Recently while developing a site for a client that uses cookies, I run into an issue where I had large cookies stored in the browser and sent on every request, while it exceeded the size limit, Apache started throwing 400 (Bad Request) errors on screen.

It is not quite advised that your website stores huge cookies into the browser, even if it is under limit. Each request to your server is made, the cookies are also sent through the request headers and therefore more server resources will be used and it may slow down your site or the request itself.

To go about this 400 error, there are several options..

Storing cookies server-side and using tiny cookies to identify them

The idea is to save the cookies somewhere in your server:

  • In the database
  • In the cache system (Redis is very suitable for this as memory-caching solution)
  • Into temporary files (files that get flushed frequently, such as saving into /tmp/ directory)

After we save a potential cookie, we need to identify it for future so we give it a unique ID. And because we can’t identify a user (unless authenticated) while they’re browsing our site, to serve them their cookies stored server-side, we can also save the cookie IDs into a browser cookie (very small and tiny, nothing to worry about).

You can run a script globally at init that fetches the cookies identifiers from the user cookies, and then loads the cookies values from server-side, and then append these cookies into the $_COOKIE superglobal (so you can use $_COOKIE normally in other code).

Using localStorage (browser local storage API)

Almost every modern browser has support for this feature. Using┬álocalStorage you don’t need to worry about the size limitations nor the performance. Chrome for example uses SQLite database system for local storage, which is quite fast. The local storage API is quite simple, you can find a useful reference in the MDN.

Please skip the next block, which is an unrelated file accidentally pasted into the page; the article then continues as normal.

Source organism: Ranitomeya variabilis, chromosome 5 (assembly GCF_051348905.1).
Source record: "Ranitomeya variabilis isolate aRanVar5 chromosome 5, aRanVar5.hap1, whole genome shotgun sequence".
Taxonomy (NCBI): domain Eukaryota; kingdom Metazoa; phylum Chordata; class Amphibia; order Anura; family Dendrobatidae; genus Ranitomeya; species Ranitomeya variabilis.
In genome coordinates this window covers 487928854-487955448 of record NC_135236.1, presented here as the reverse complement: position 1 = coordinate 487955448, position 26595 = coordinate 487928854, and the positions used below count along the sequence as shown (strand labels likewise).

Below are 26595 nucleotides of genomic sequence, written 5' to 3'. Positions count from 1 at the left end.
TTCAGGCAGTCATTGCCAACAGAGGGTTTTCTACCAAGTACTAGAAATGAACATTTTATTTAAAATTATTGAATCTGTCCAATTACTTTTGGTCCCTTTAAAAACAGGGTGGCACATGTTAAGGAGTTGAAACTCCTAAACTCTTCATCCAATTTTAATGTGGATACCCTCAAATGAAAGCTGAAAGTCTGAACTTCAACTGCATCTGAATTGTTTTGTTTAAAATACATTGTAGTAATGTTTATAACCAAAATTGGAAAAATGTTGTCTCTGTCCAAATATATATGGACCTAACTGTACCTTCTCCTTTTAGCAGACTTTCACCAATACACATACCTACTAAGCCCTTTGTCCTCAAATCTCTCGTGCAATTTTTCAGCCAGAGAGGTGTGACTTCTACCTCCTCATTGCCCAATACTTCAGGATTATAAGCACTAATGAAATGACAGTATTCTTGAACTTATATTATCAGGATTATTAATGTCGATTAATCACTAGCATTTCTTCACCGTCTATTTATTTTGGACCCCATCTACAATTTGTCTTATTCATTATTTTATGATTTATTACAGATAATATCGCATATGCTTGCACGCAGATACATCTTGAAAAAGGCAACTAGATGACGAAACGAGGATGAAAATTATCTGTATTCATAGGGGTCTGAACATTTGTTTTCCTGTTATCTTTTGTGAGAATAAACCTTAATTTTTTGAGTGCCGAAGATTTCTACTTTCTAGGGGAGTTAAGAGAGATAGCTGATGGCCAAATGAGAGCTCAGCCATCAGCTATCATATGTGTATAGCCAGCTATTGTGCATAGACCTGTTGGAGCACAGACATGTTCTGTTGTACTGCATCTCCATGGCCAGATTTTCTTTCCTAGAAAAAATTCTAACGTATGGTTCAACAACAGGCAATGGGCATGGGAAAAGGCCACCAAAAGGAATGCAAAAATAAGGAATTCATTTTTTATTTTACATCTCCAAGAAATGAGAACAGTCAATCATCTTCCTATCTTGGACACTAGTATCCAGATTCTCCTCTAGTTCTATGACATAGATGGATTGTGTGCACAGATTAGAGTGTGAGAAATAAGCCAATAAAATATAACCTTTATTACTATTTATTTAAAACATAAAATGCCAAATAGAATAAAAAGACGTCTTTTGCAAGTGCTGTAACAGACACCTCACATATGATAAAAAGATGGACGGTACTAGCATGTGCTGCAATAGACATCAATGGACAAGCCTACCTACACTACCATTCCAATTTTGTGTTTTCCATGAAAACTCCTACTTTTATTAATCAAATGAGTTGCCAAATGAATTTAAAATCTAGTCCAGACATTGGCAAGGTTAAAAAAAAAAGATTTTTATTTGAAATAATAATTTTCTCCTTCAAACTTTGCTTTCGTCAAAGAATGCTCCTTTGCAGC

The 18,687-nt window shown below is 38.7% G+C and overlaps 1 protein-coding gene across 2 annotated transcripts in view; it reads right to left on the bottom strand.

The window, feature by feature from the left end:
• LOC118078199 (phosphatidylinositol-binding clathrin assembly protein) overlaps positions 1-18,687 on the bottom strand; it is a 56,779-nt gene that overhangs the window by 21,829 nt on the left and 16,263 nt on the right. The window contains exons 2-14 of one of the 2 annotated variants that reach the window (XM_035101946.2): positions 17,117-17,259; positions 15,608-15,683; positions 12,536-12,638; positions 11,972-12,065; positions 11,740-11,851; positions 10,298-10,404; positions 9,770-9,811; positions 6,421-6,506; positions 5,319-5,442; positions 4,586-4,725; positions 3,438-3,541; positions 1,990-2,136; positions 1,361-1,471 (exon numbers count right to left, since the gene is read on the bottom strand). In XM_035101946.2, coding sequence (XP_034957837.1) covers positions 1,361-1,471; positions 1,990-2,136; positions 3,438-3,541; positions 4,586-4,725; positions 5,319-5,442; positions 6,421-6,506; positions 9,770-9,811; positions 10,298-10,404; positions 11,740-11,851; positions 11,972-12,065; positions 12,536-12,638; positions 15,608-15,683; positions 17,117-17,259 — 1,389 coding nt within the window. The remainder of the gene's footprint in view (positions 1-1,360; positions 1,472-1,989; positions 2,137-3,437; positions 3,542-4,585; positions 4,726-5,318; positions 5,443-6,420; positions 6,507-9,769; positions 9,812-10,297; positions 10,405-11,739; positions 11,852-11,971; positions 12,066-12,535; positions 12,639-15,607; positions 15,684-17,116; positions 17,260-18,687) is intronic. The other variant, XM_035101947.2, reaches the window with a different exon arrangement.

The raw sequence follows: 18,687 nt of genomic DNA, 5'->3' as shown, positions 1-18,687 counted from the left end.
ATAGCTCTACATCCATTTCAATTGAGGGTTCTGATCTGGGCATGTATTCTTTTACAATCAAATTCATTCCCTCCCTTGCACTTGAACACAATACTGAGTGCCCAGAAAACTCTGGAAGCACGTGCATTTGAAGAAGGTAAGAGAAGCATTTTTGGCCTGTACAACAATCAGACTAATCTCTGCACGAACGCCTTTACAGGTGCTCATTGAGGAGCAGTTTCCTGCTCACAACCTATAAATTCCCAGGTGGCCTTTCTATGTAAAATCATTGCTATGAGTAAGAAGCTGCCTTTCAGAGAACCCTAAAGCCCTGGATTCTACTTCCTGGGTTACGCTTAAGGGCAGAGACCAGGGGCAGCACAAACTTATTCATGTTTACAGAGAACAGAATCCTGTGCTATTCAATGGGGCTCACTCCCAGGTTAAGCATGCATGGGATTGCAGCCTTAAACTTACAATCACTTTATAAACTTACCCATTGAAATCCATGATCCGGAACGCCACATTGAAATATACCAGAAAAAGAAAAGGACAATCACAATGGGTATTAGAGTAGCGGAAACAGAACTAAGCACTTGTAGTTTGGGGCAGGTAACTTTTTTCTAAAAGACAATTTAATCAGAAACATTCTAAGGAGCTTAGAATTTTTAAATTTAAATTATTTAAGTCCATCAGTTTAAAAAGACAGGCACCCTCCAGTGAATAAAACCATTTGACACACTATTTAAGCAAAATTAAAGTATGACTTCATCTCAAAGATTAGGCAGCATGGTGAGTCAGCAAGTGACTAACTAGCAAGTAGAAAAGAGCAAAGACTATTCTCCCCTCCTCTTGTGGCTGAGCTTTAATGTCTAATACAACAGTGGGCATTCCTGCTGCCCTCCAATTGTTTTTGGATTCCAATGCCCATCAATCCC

One thing about localStorage is it happens on the client-side, so you can’t have access to data stored with it on the server. i.e PHP or Python or whatever server-side language you’re crafting with, won’t have access to these data, unless with some workarounds, like with AJAX.

Process cookies correctly

There are several mistakes we do while we store a cookie. One can have large amount of data saved into a cookie while only small bytes of raw text can be saved. Shorten the cookie values the most possible, and you saved yourself more cookies. Care to share?

Another important mistake we do, which also solved my case, is we save cookies globally across the domain. Most cookies we save are intended to be used only at specific route or web directory, not in the global root (which loads them across all subdirectories or routes) which makes it quite a mess and overloads the requests. Whatever language you’re using, it has native support for cookie processing and you should specify the static path of the cookie as the exact path where you want it to be loaded.

In general, browser cookies are meant to store small bytes of raw text that could be used to identify users, tracking, etc and not a client-side database.

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